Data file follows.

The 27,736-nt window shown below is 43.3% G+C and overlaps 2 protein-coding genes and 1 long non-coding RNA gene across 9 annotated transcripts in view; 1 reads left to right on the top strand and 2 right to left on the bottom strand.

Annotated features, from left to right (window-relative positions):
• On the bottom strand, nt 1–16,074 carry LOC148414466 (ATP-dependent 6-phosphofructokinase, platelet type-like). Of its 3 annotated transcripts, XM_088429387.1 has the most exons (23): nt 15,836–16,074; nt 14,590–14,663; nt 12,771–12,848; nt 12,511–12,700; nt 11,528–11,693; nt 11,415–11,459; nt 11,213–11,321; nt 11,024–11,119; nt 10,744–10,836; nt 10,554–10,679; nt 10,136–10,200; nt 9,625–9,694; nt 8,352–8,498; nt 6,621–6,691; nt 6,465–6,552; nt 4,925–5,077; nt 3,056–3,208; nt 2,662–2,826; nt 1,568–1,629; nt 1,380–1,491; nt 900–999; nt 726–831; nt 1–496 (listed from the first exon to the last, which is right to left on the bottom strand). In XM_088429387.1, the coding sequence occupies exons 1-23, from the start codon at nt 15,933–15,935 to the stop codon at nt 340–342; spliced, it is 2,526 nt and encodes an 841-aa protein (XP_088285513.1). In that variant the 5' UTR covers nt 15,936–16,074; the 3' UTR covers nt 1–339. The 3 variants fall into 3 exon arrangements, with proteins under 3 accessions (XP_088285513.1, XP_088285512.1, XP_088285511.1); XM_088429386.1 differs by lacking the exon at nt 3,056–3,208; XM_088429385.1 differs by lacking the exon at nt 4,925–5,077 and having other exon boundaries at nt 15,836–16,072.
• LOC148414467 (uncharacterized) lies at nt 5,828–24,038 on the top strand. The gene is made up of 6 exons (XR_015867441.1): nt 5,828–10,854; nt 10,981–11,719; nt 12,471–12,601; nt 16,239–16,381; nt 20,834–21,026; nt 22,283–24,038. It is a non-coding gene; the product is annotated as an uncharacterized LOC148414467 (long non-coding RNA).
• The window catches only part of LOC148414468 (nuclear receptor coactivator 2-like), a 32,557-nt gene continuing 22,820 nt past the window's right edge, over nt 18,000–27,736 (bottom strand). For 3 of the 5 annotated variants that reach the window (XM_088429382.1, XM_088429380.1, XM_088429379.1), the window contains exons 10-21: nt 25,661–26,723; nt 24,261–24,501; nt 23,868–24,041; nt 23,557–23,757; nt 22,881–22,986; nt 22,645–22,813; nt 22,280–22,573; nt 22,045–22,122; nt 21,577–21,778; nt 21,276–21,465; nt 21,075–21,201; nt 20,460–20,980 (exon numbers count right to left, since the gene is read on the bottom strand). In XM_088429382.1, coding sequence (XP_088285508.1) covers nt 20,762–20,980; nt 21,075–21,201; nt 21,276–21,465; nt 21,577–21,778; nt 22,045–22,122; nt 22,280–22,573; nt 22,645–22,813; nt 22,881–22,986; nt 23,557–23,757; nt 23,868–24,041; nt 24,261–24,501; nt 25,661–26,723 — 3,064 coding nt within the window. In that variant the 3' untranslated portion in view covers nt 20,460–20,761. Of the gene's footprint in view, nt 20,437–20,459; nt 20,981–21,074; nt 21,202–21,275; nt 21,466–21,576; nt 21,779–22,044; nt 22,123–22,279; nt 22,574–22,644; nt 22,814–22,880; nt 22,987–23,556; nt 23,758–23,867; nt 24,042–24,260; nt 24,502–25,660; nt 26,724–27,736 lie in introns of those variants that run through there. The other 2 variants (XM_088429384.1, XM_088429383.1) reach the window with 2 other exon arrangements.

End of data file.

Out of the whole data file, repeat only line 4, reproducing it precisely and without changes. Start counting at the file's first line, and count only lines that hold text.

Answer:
• LOC148414467 (uncharacterized) lies at nt 5,828–24,038 on the top strand. The gene is made up of 6 exons (XR_015867441.1): nt 5,828–10,854; nt 10,981–11,719; nt 12,471–12,601; nt 16,239–16,381; nt 20,834–21,026; nt 22,283–24,038. It is a non-coding gene; the product is annotated as an uncharacterized LOC148414467 (long non-coding RNA).